In 2013, an eight-issue miniseries called Masks brought together famous heroes from the pulp era. It stars The Shadow, the Green Hornet, Kato, The Spider and Zorro, and was written by Chris Roberson with art by Alex Ross and Dennis Calero.
A 1994 Hong Kong film, Qing feng xia, starred Kar Lok Chin as a Kato-like masked hero called the Green Hornet (in English subtitles). In one scene, he is reminded of his predecessors, one of whom is represented by a picture of Bruce Lee in his TV Kato costume..
Sony Pictures announced plans for a feature film of the superhero in 2008. Released on January 14, 2011, the film starred Seth Rogen, who took on writing duties along with Superbad co-writer Evan Goldberg. Stephen Chow had originally signed to play Kato, but then dropped out. Taiwanese actor Jay Chou replaced Chow as Kato for the film. In this version, Kato is Chinese and grew up as a poor runaway from his orphanage in Shanghai. He was originally employed by Britt Reid's father James as a car mechanic (also making his coffee with a specially-designed machine he had created for the purpose) before joining Britt on the steps that lead to him becoming the Green Hornet as Britt concluded that they had both been wasting their potential. Kato's martial art skills in this version of the series are so exceptional that he claims that time literally slows down for him when he gets an adrenaline rush in a dangerous situation, as well as his traditional role as mechanic and driver. Although he and Britt have a temporary falling-out when they argue over their respective importance to the "Green Hornet" concept - Kato acting as the actual action man of the Hornet while Britt is the public face as Kato is too fast for any cameras to see him - they patch up their differences in time to destroy the gang of crime lord Chudnofsky.
In 2016, Paramount Pictures and Chernin Entertainment acquired the rights to The Green Hornet and started preliminary work on developing a reboot with Gavin O'Connor attached to produce and direct the film and Sean O'Keefe as writer. In 2020, Amasia Entertainment has gained the rights of the Green Hornet and officially teamed with Universal Pictures for the reboot titled Green Hornet and Kato.
In other popular culture
Art, entertainment, and media
- Aretha Franklin's 1967 album I Never Loved a Man the Way I Love You contains the song "Save Me" which includes the lyric "Calling the Caped Crusader, Green Hornet, Kato, too / I'm in so much trouble I don't know what to do".
- The 1960s cartoon series Batfink is a parody of both Batman and the Green Hornet. Batfink rides in a pink vehicle called the Battilac, which is driven by his assistant Karate who is a martial artist.
- Bill Cosby parodied The Green Hornet in his c. 1970 syndicated five-minute daily radio program, The Brown Hornet, which he revived in the late 1970s for his Fat Albert and the Cosby Kids cartoon show.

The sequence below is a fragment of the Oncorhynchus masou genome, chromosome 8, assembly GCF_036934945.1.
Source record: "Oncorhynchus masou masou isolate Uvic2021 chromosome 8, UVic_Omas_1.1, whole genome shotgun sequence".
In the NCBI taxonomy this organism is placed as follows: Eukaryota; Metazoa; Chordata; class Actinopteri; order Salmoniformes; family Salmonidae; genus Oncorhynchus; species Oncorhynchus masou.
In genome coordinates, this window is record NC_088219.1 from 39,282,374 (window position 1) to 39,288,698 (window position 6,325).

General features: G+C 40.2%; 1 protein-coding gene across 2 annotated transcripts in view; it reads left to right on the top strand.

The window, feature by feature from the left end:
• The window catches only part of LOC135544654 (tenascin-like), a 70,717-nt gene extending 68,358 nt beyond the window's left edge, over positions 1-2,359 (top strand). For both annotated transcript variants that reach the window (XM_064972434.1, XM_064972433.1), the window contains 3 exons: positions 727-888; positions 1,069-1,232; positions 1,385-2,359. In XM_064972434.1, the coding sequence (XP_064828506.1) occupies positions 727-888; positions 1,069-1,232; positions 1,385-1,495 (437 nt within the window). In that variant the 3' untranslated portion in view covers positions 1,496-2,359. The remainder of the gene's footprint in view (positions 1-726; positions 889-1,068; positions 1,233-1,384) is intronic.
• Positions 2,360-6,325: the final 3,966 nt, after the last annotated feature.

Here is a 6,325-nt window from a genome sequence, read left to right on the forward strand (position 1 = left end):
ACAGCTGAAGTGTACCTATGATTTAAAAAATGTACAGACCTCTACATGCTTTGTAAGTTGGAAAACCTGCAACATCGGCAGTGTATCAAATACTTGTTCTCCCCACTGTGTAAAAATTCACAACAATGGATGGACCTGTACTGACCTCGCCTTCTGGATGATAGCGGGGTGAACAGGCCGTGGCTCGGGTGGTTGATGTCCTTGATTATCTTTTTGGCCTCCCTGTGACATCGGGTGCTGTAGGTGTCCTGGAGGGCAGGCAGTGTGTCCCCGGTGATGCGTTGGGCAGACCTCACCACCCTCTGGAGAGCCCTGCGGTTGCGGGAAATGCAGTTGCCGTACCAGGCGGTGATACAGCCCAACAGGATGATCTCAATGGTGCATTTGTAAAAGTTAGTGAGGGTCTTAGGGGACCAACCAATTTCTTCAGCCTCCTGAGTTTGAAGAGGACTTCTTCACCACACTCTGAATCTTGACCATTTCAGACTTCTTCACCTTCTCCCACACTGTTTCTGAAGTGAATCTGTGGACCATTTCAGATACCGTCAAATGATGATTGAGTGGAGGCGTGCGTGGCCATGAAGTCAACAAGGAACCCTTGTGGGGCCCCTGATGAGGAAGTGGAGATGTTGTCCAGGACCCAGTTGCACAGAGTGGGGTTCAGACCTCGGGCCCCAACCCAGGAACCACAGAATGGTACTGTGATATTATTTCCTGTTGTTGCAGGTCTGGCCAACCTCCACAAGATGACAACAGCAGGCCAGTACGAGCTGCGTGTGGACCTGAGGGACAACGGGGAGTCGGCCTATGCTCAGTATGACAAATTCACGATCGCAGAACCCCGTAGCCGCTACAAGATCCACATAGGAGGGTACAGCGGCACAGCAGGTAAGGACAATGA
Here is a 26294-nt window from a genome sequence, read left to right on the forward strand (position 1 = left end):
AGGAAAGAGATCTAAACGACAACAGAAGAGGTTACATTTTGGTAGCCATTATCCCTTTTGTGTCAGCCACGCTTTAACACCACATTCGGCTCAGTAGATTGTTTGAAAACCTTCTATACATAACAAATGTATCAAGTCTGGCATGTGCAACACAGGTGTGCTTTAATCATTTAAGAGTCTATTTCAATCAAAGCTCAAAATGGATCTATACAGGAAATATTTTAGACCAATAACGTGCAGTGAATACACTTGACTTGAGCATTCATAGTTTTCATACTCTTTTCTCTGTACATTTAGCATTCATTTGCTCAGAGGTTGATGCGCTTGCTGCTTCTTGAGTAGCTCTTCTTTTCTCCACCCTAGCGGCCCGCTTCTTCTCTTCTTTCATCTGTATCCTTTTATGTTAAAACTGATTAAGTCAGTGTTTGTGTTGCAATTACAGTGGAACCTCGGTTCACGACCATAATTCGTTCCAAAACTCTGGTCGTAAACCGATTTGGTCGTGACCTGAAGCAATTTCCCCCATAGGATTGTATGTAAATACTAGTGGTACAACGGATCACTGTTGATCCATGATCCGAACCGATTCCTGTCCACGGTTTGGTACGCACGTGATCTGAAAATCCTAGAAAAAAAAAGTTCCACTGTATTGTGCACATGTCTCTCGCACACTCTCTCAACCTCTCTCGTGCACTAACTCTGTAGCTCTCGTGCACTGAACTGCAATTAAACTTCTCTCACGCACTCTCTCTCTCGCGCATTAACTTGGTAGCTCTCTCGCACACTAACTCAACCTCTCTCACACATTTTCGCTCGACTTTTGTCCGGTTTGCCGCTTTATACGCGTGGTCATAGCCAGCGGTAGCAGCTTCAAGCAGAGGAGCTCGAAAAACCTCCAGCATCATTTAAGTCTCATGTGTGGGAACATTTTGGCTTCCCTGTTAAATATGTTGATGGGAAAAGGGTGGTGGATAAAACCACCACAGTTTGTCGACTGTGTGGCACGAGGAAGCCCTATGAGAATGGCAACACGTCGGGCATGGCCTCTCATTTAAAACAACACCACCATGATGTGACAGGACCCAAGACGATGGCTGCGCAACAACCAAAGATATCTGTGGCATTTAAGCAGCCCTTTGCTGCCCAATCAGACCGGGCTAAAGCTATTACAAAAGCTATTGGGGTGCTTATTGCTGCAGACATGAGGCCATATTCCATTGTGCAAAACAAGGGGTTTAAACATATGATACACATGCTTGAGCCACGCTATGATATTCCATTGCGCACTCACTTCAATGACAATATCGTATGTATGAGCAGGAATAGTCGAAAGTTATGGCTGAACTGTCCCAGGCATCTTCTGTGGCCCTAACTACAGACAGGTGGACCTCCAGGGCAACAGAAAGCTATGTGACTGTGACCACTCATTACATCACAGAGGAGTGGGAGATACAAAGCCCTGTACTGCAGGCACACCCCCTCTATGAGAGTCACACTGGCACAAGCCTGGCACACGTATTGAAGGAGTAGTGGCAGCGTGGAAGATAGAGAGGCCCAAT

- The 1993 American semi-fictionalized film biography Dragon: The Bruce Lee Story, in which Jason Scott Lee (no relation) portrayed Bruce Lee, featured scenes involving the filming of the TV series The Green Hornet. Van Williams, who starred in that TV series, appeared in the film as the show's director.
- A 1994 Hong Kong film, Qing feng xia, stars Kar Lok Chin as a Kato-like masked hero called the Green Hornet in English subtitles. In one scene, he is reminded of his predecessors, one of whom is represented by a picture of Bruce Lee in his TV Kato costume.
- Black Mask is a 1996 Hong Kong action film starring Jet Li. The film is an adaptation of the 1992 manhua Black Mask by Li Chi-Tak. In the film, in homage to The Green Hornet, Black Mask wears a domino mask and chauffeur's cap in the same style as Kato from the series. The Black Mask is even compared to Kato in one scene. In 2002, it was followed by a sequel, Black Mask 2: City of Masks starring Andy On.
- The 2003 film Kill Bill: Volume 1 uses Billy May's theme from the 1960s television series in a sequence where the Bride goes to Tokyo in search of O-Ren Ishii. The Crazy 88 wear masks resembling Bruce Lee's Kato mask.
- In the film Legend of the Fist: The Return of Chen Zhen, released late September 2010 in Asia and early 2011 in the United States, there is a large feature of the Green Hornet. The subplot consist of the main character Chen Zhen (played by Donnie Yen) dressing up as a mask vigilante (based on Kato) to stop Japanese assassinations and to protect the people. The director has mentioned that since Bruce Lee played both Chen Zhen (in the 1972 film Fist of Fury) and Kato (in the 1960s television series The Green Hornet) before, the film was a tribute and dedication to Lee.
- In 2016, Season 6 of The Venture Bros. introduces parody characters of Green Hornet and Kato from 1960s television series in the form of the masked crime-fighter Blue Morpho and his assistant Kano in a flashback, the latter having later become a member of the original Team Venture. It is also revealed that Blue Morpho was the father of the orphaned villain The Monarch, and he and Henchman 21 later take on the roles of the Blue Morpho and Kano respectively.
- The 2019 film Once Upon a Time in Hollywood has a flashback scene in which stuntman Cliff Booth (Brad Pitt) has a confrontation with Bruce Lee (played by Mike Moh in full Kato gear) on the set of The Green Hornet. In the scene, an impromptu two-out-of-three martial arts match between Booth and Lee takes place, with both men winning one match, but the fight is broken up before the deciding match can finish.